An Introduction to Latent Variable Growth Curve Modeling: Concepts, Issues, and Applications

An Introduction to Latent Variable Growth Curve Modeling: Concepts, Issues, and Applications

An Introduction to Latent Variable Growth Curve Modeling: Concepts, Issues, and Applications

An Introduction to Latent Variable Growth Curve Modeling: Concepts, Issues, and Applications

Excerpt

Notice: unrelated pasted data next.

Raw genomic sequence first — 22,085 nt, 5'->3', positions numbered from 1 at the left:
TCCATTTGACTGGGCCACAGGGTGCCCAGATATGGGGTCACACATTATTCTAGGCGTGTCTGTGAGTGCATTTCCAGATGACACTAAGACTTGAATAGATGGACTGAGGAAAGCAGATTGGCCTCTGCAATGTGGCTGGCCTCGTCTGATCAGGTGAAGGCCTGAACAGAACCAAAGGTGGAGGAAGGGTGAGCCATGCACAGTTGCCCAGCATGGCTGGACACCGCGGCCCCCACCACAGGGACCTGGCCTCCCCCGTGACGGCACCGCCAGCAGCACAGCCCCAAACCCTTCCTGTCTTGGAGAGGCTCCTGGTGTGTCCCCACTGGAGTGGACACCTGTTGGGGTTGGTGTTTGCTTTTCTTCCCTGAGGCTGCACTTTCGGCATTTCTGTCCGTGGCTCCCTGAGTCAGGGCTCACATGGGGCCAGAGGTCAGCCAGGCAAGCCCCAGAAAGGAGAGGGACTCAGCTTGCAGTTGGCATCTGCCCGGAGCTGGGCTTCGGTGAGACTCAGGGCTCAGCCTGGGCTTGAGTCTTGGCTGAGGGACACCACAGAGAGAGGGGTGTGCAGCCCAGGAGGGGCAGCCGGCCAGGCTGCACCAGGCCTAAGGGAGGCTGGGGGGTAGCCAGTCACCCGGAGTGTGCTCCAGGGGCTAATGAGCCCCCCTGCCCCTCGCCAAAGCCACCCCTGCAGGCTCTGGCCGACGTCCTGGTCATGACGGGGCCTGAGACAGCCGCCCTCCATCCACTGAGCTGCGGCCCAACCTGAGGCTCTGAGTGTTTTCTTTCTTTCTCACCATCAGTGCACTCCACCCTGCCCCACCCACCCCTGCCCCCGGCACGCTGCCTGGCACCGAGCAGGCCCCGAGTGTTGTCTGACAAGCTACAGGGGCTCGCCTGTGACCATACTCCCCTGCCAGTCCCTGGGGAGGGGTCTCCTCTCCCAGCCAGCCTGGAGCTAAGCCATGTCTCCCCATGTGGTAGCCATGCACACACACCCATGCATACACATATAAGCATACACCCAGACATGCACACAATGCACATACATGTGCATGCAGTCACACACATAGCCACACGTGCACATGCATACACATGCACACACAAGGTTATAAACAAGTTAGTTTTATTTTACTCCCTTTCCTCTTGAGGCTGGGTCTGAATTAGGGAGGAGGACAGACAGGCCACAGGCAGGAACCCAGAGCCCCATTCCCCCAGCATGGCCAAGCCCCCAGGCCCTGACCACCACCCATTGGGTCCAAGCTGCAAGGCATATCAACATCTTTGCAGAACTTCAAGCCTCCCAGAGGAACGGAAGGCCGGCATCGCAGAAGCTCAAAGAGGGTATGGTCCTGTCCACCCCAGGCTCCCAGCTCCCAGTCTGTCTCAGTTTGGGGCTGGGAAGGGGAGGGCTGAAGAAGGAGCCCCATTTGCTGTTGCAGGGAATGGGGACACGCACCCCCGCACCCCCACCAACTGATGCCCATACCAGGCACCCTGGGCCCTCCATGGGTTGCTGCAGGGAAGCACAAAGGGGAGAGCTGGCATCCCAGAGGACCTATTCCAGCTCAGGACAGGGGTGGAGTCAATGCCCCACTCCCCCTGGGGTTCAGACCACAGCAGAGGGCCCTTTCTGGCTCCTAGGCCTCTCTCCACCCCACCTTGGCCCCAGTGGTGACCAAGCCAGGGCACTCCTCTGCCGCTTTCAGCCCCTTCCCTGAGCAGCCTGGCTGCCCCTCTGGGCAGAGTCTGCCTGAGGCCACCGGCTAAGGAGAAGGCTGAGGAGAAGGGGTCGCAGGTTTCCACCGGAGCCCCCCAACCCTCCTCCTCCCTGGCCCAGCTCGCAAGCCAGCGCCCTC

This volume presents a statistical method, known as Latent Variable Growth Curve Modeling, for analyzing repeated measures. Although a number of readers may be unfamiliar with Latent Growth Modeling (LGM), it is likely that most have already mastered many of the method's underpinnings, inasmuch as repeated measures analysis of variance (ANOVA) models are special cases of LGMs that focus only on the factor means. In contrast, a fully expanded latent growth curve analysis takes into account both factor means and variances. This combination of individual and group levels of analysis is unique to the LGM procedure. LGMs are also variants of the standard linear structural model. In addition to using regression coefficients and variances and covariances of the independent variables, they incorporate a mean structure into the model. LGMs strongly resemble the classic confirmatory factor analysis. However, because they use repeated measures raw-score data, the latent factors are interpreted as chronometric common factors representing individual differences over time. The book is written with two major themes--concepts and issues, and applications--and is designed to take advantage of the reader's familiarity with ANOVA and standard structural equation modeling (SEM) procedures in introducing LGM techniques and presenting practical examples. Mathematically sophisticated readers may want to study more advanced treatments of this subject in Meredith andTisak (1990) or Tisak andMeredith (1990). To estimate the LGM, it is necessary to use current standards in estimation and testing procedures found in SEM programs such as LISREL (Jöreskog &Sörbom, 1993), Mx (Neale, 1995), Amos (Arbuckle, 1995), and EQS (Bentler &Wu, 1995). Examples are provided using EQS, with supplemental notation for Amos and LISREL programs.

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